IAM’s partnerships with learning institutions over the last 25 years have been an integral part of the way that we work and how we have evolved as an organisation. We reached out to a number of the partners we’ve worked with over the years and asked them to reflect on our work together and the impact that it has had in their work.
Professor Sarojini Nadar holds the Desmond Tutu Research Chair in Religion and Social Justice at the University of the Western Cape (UWC), and previously headed up the Gender and Religion program at the University of KwaZulu‐Natal for over a decade. In both of these roles, she has worked with the IAM team in various capacities.
IAM has worked with the Desmond Tutu Centre for Religion and Social Justice primarily in the thematic focus area of religion and gender, which seeks to foster critical research and civic engagement that actively challenge the intersecting and systemic powers that produce and maintain the marginalisation and oppression of those who identify as female and queer.
“Our partnership with IAM has enabled us to host public dialogues and lectures with international and leading scholars of gender and religion, such as Professor Adriaan van Klinken, University of Leeds. In a key event titled, “Religion, Sexuality, Art and Activism” The Centre and IAM co-convened a panel discussion to engage in a critical conversation around religion, sexuality, and activism in South Africa. The event aimed to “support and empower the LGBTI community… to stimulate dialogue in building welcoming, affirming and inclusive faith communities.” The panel, facilitated by Megan Robertson (UWC PhD Student), included IAM program staff (Rev Michelle Boonzaaier, Rev Hanzline Davids, Mx Thuli Mjwara) who are doing research on developing resources, training, and contextual Bible readings on human sexuality. They discussed why an organisation like IAM exists in South Africa, as well as some of the challenges of working in religious settings which are influenced by dynamics of race, culture, and gender. Through events such as this we are able to bring academic work to bear on activist work and vice versa in a meaningful public conversation.”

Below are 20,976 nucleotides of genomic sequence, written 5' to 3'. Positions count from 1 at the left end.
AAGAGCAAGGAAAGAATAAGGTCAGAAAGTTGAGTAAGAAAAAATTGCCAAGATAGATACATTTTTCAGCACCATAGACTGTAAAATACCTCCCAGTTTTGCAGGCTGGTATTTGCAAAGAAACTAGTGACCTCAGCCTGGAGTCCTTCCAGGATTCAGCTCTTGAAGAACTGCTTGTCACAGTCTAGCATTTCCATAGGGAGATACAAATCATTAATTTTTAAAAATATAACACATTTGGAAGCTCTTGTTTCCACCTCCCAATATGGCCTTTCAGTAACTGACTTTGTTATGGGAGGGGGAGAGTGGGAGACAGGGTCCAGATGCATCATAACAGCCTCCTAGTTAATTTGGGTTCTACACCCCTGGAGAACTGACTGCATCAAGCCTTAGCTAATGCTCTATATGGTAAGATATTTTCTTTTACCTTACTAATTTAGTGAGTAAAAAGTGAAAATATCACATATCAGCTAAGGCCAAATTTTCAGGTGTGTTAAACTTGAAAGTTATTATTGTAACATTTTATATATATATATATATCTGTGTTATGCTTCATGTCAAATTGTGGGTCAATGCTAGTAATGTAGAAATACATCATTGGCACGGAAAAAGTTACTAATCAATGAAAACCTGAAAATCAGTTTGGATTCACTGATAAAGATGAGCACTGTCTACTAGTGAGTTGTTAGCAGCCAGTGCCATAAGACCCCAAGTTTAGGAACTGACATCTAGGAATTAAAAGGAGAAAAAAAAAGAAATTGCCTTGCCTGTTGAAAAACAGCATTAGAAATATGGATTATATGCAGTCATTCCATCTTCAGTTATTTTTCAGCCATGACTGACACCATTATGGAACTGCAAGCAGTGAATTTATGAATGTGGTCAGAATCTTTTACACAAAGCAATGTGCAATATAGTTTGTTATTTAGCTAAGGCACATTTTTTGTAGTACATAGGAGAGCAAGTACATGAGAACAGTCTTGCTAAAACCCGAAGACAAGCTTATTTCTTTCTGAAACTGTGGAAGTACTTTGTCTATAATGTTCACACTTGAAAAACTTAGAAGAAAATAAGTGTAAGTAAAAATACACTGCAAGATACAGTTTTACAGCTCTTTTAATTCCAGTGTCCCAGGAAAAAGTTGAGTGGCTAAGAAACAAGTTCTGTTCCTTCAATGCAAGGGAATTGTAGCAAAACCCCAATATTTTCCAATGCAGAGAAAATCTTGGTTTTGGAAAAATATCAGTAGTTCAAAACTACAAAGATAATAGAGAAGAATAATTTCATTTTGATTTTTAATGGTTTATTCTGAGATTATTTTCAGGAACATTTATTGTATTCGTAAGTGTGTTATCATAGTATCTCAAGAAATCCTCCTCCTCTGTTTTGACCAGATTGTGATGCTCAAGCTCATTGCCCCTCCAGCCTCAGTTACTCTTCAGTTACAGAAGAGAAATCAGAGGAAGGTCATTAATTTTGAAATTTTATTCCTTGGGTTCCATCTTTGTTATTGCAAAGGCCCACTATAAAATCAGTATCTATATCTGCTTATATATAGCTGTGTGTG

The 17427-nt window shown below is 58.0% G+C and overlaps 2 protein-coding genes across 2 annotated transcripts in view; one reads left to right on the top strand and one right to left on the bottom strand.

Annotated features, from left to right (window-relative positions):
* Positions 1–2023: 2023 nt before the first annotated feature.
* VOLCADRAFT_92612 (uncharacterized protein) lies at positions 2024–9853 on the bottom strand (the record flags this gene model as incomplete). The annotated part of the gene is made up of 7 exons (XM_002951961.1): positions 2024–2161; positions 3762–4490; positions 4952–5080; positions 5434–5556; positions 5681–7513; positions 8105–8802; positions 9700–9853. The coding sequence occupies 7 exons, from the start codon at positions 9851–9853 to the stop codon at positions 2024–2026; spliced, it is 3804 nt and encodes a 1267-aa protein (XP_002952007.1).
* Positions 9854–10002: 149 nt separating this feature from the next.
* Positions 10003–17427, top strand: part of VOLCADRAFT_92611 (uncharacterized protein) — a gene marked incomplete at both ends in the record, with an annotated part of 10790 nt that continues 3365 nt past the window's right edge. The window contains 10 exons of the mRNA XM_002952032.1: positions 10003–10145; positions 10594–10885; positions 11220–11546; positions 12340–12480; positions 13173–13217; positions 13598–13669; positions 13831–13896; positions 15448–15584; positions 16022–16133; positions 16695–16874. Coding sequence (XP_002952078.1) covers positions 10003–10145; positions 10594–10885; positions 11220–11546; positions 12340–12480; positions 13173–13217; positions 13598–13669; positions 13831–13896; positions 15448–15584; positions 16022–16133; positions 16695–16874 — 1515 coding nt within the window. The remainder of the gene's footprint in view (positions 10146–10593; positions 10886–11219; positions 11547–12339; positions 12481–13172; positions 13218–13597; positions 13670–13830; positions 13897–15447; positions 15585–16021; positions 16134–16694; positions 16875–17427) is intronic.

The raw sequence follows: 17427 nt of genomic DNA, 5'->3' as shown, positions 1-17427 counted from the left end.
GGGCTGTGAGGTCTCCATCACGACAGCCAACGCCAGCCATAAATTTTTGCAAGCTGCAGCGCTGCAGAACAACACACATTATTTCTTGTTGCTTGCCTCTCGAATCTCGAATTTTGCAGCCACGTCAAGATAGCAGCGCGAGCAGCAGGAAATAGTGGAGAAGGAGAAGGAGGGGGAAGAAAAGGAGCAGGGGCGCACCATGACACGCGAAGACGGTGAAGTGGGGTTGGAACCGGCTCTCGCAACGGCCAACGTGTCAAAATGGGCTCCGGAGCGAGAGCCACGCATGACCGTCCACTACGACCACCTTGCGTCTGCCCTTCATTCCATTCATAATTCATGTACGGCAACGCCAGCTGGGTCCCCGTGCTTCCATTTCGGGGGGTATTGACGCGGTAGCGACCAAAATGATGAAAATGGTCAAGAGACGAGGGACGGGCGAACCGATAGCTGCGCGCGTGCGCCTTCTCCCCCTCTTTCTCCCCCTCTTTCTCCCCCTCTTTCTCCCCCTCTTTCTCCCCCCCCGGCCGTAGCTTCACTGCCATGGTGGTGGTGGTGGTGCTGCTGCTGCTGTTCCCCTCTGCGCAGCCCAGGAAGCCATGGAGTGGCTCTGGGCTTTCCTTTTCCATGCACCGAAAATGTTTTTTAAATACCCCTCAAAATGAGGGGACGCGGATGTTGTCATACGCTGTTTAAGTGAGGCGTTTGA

In addition to IAM’s partnership with UWC and the Centre on public events, Prof Nadar reflected on the importance of IAM’s direct support for UWC PhD student, Megan Robertson.
“Apart from the benefits of having IAM partner with us in our public engagement, IAM also supported a PhD student, Megan Robertson, who graduated in 2020. The scholarship provided to support Megan was invaluable for her fieldwork as well as enabling her to participate meaningfully in conferences and seminars.
Her dissertation, “Called and Queer: Exploring the lived experiences of queer clergy in the Methodist Church of Southern Africa” was the first PhD thesis devoted to the study of queer clergy in South Africa, and Africa as a whole. As such, this study made an original and innovative contribution to the body of work on religion and sexuality. In her research, Megan focused on the lived experiences of clergy who identify variously as LGBT, in the ‘church of Mandela,’ the Methodist Church of Southern Africa. Much of the existing work that exists on the subject shows Africa as a continent in which religion fuels homophobia. By focusing on the actual lived experiences of queer clergy, Robertson’s research tells a different and more complex story. This story goes beyond phobia to show how queer clergy negotiate multiple forms of power in their daily engagement with church and society. The originality of this study lies not just in its content but in its theoretical sophistication and methodological rigour. Megan Robertson produced what is sure to become a major reference work in the field. The importance of IAM’s support in this work cannot be overestimated, especially in contexts where Africa is portrayed as irredeemably queer-phobic.”